If you’re in an audit or got an IRS CP2000 notice, you may also get a penalty if the IRS changes your tax
return and says that you owe more taxes. This penalty is called an accuracy penalty.
There are two types of accuracy penalties that many people see in audits and CP2000 notices:
The negligence penalty is 20% of the amount you underpaid
This is a steep penalty, and the IRS usually charges it (or, “assesses” it) when taxpayers overstate their
deductions or don’t report all their income. Negligence is defined under the law as any failure to make a
reasonable attempt to comply with the tax laws. The IRS may impose the negligence penalty if it decides that
a taxpayer’s negligence or disregard of the rules or regulations caused an underpayment of taxes.
The IRS charges this penalty on a case-by-case basis, depending on the specific changes the IRS is making
to your return.
The IRS is likely to assess a negligence penalty if:
- Your tax return didn’t include income from an information statement, like Form 1099-MISC.
You didn’t make a reasonable attempt to confirm whether you were entitled to claim a deduction, credit,
or exclusion on your return – one that a reasonable person would think was “too good to be true” under the
- You’re under audit and you don’t have records to support your tax return items.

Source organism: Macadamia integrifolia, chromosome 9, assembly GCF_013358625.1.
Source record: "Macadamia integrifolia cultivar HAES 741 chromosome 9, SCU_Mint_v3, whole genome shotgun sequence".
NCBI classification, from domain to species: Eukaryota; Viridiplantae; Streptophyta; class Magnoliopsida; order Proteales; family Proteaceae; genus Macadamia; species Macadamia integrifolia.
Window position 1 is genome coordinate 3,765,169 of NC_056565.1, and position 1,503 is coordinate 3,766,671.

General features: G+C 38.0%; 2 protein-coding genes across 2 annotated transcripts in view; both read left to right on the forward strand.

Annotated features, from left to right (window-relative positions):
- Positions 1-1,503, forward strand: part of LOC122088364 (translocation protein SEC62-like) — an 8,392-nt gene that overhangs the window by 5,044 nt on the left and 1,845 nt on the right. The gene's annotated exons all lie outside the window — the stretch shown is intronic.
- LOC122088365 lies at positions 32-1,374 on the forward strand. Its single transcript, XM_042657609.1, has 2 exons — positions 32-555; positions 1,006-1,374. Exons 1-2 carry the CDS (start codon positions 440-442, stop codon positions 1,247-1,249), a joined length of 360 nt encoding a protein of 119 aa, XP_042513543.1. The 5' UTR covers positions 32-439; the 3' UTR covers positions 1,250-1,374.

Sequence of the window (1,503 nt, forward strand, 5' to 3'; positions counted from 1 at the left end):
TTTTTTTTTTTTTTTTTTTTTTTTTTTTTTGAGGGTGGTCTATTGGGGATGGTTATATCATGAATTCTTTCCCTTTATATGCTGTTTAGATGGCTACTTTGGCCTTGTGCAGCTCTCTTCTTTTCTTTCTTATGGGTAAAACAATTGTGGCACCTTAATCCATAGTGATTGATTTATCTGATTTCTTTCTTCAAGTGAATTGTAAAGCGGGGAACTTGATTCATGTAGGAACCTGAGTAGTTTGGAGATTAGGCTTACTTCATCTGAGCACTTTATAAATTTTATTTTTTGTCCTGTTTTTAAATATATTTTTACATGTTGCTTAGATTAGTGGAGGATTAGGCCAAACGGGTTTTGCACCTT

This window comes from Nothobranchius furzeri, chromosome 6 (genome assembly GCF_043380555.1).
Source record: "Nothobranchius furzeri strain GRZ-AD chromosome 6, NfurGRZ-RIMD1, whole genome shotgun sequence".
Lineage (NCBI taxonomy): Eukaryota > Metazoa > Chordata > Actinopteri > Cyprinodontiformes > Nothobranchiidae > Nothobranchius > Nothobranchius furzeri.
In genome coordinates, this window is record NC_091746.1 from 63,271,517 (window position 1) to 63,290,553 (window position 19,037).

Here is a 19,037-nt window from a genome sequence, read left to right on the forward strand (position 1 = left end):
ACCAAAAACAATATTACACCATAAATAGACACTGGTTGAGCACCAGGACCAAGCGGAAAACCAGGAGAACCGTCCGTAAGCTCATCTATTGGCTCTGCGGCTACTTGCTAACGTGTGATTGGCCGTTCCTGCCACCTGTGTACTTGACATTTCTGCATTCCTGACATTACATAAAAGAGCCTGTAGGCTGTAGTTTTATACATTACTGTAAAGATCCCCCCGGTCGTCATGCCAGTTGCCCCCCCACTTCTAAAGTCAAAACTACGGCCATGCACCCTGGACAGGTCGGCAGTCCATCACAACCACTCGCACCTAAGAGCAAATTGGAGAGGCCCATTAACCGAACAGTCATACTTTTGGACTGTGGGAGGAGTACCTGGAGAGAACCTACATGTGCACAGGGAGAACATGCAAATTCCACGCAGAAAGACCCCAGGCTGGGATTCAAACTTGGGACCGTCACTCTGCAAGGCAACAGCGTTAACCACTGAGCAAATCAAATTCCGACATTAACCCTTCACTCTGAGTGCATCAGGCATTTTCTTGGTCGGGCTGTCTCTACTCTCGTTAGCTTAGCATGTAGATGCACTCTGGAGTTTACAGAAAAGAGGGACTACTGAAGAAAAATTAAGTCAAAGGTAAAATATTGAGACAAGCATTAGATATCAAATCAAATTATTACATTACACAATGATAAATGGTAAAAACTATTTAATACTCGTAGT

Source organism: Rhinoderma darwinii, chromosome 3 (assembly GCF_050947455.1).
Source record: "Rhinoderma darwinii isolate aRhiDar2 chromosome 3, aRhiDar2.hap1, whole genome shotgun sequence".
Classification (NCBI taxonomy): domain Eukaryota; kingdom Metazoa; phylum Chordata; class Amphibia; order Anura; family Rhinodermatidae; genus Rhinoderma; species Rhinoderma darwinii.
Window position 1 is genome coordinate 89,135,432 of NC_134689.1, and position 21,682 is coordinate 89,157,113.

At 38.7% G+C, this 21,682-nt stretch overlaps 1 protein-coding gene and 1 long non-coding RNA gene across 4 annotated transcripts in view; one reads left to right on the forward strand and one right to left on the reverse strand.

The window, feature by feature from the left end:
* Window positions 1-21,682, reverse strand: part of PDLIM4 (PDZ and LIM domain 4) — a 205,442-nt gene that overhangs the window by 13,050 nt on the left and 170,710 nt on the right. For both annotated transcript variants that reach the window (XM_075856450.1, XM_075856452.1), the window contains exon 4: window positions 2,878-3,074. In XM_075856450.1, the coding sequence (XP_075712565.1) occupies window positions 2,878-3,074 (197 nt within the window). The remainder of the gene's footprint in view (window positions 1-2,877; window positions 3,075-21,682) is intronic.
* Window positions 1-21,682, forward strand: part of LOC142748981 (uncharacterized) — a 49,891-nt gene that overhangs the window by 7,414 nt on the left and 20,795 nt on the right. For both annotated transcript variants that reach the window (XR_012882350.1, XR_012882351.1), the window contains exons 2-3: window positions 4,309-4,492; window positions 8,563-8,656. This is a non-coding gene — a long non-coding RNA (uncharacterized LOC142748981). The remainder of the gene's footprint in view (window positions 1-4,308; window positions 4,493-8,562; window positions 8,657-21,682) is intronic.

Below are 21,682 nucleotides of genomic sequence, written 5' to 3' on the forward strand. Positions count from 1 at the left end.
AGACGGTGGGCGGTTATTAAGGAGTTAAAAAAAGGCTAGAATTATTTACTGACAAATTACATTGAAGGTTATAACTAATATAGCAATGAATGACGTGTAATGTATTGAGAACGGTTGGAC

It’s best to contest the penalty before the IRS officially assesses it
It’s a good idea to argue against a negligence penalty after the IRS proposes the penalty, but before the
IRS assesses it. If you wait for the IRS to officially assess the penalty and send you a
Statutory Notice of Deficiency
), your only
option is to take your case to U.S. Tax Court.
To request “penalty nonassertion,” you’ll need to respond to the IRS and make your case.
With CP2000 notices, contest the penalty in your first
response to the
In an audit, protest the penalty while
dealing with the IRS auditor
. You can
also appeal IRS penalties proposed in an audit with the IRS Office of Appeals. But you’ll still have to do
that before the IRS officially assesses the penalty.
Show that you tried to comply
With negligence penalties, you can’t ask for
. The decision on whether a negligence penalty applies lies in your honest and
reasonable attempt to comply and file an accurate return.
You’ll have to show that you made a reasonable attempt to comply with the law, but because of unforeseen
circumstances, you couldn’t comply.
Some factors in your defense might be:
- You relied on an incorrect information statement, such as Form W-2, 1099, K-1, etc.
You relied on incorrect information in good faith (for example, an incorrect adjusted basis of stock
shown on a brokerage statement).
- You reasonably relied on a competent tax professional or other third-party advice.
- You relied on advice from the IRS.
You have legal authority that supports the tax treatment (and the tax position is adequately disclosed,
- You were ignorant of or honestly misunderstood the law or a fact.
- You made an isolated computational or transcriptional error.
When you argue the penalty, include as many details as possible and provide all the factors that apply to
Learn more about how to handle IRS penalties.
How to get help
An experienced tax professional can also provide a lot of value in this process, especially when it comes
to referencing the applicable tax law and/or court cases in support of your argument. Your tax pro can also
request nonassertion of the negligence penalty from the IRS for you.